Ooops (I'm getting mildly parenthetical).

Words and ideas I offer here may be used freely and without attribution.

by technopolitical on Tue Nov 14th, 2006 at 04:47:21 PM EST
[ Parent ]
There is that. Imagine - though you may not have to - Java being taught as an introductory language. Horrors.
by Colman (colman at eurotrib.com) on Tue Nov 14th, 2006 at 01:03:32 PM EST
[ Parent ]
I am sure it is done somewhere.

Those whom the Gods wish to destroy They first make mad. -- Euripides
by Migeru (migeru at eurotrib dot com) on Tue Nov 14th, 2006 at 01:04:36 PM EST
[ Parent ]
I demonstrated on that course at one stage.
by Colman (colman at eurotrib.com) on Tue Nov 14th, 2006 at 01:06:10 PM EST
[ Parent ]
University of Helsinki, department of computer science. Luckily I started 10 years ago and back then the introductory programming course was taught with Pascal. But nowadays it is Java.

You have a normal feeling for a moment, then it passes. --More--
by tzt (tzt) on Thu Nov 16th, 2006 at 09:33:38 AM EST
[ Parent ]
Worse than PL/1? No -- a major university would never have used that, or even a subset of it.

Words and ideas I offer here may be used freely and without attribution.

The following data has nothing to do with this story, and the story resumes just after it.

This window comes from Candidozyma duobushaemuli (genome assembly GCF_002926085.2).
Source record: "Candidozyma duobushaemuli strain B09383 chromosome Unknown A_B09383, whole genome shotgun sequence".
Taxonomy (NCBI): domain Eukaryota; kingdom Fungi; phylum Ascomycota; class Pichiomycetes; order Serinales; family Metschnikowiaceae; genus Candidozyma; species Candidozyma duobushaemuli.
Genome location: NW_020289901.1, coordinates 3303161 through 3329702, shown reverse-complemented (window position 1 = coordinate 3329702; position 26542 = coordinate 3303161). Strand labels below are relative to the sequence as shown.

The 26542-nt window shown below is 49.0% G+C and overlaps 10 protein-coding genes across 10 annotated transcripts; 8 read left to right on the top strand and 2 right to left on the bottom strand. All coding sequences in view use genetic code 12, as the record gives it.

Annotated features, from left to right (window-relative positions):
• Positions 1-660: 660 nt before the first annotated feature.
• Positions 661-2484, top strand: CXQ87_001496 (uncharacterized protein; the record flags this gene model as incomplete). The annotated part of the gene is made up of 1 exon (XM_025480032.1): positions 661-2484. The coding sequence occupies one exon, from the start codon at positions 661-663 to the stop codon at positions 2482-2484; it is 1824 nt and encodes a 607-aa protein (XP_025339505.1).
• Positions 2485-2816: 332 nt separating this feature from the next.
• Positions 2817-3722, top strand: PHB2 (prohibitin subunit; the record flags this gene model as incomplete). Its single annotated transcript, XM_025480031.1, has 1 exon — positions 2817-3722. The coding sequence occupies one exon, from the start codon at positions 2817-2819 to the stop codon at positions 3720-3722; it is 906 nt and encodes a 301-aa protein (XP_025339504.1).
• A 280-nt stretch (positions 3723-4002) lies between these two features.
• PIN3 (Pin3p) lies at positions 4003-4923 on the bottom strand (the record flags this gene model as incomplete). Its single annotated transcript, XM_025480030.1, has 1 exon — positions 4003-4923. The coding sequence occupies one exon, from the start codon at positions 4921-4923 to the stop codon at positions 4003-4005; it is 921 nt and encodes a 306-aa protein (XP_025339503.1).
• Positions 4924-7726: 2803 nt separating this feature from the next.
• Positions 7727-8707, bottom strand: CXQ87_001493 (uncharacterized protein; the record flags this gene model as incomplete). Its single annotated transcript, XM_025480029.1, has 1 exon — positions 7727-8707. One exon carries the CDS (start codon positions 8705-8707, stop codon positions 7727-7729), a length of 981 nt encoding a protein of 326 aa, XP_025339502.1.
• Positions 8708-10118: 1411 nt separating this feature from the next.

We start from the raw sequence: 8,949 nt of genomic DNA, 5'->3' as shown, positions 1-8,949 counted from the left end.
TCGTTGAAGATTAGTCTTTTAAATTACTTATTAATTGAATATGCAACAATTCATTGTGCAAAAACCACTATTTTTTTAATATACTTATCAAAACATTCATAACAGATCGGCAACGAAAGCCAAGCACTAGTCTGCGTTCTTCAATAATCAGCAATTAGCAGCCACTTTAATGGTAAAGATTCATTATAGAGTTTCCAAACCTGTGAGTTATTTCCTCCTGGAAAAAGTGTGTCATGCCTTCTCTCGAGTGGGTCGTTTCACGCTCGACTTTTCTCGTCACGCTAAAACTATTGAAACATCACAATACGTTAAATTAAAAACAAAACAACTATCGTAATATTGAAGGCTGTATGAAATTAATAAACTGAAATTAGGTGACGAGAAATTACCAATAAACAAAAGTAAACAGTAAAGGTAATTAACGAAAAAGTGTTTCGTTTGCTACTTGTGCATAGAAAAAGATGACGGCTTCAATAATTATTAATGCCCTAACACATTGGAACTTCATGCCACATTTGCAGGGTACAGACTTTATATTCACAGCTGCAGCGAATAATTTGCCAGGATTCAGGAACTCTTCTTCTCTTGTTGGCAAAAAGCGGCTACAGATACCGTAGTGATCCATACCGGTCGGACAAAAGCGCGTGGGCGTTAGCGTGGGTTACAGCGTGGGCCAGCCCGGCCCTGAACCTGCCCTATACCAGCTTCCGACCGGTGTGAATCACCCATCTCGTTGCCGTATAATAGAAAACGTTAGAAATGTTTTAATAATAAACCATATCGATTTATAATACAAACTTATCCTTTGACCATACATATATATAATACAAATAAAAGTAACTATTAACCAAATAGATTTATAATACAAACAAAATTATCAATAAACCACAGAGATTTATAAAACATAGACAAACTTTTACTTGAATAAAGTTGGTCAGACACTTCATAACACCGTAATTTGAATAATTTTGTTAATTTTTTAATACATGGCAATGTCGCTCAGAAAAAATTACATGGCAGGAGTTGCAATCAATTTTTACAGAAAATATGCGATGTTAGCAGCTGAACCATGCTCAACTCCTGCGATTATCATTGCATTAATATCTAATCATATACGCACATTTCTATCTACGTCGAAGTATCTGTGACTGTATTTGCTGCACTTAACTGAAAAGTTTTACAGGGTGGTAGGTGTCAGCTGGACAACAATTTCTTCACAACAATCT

by technopolitical on Tue Nov 14th, 2006 at 04:50:09 PM EST
[ Parent ]
PL/1 is a breeze compared to APL

She believed in nothing; only her skepticism kept her from being an atheist. -- Jean-Paul Sartre
by ATinNM on Thu Nov 16th, 2006 at 01:09:21 PM EST
[ Parent ]
I disagree with the opinion that java is horrible to use. It is even appropriate for an introduction to CS for those who are not destined to a career in IT. For those, it is of course essential that they start with a full year of handcoded MIPS or PowerPC assembly code in order to properly code in Java later :->

(e.g. avoid disastrous OutOfMemoryException's , StackOverflowException's, IllegalThreadStateException's, and a whole batch of other abominations I keep hunting all day... all written by top notch developers of J2EE software)

Pierre

by Pierre on Thu Nov 16th, 2006 at 11:09:28 AM EST
[ Parent ]
May be you should check the licence again :)
by Laurent GUERBY on Tue Nov 14th, 2006 at 07:41:32 PM EST
[ Parent ]
GPL is quite a restrictive licence.
by Colman (colman at eurotrib.com) on Wed Nov 15th, 2006 at 03:07:45 AM EST
[ Parent ]
I meant the licence choosen.

(And GPL is one of the less restrictive licence.)

by Laurent GUERBY on Wed Nov 15th, 2006 at 03:52:19 PM EST
[ Parent ]
GPL is highly restrictive, far more so than (say) BSD licence.
by Colman (colman at eurotrib.com) on Wed Nov 15th, 2006 at 03:53:42 PM EST
[ Parent ]
I don't even understand about what you're talking...
by Nomad on Thu Nov 16th, 2006 at 11:48:00 AM EST
[ Parent ]
Colman hasn't read the Sun announcement and so makes a fool of himself :).

Also he implies a particular definition of "restriction": for example Microsoft taking your licensed code, fixing a bug and suing you if you try to fix it the same way on your copy is a certainly a big restriction to me, but not to Colman.

by Laurent GUERBY on Sat Nov 18th, 2006 at 06:48:36 AM EST
[ Parent ]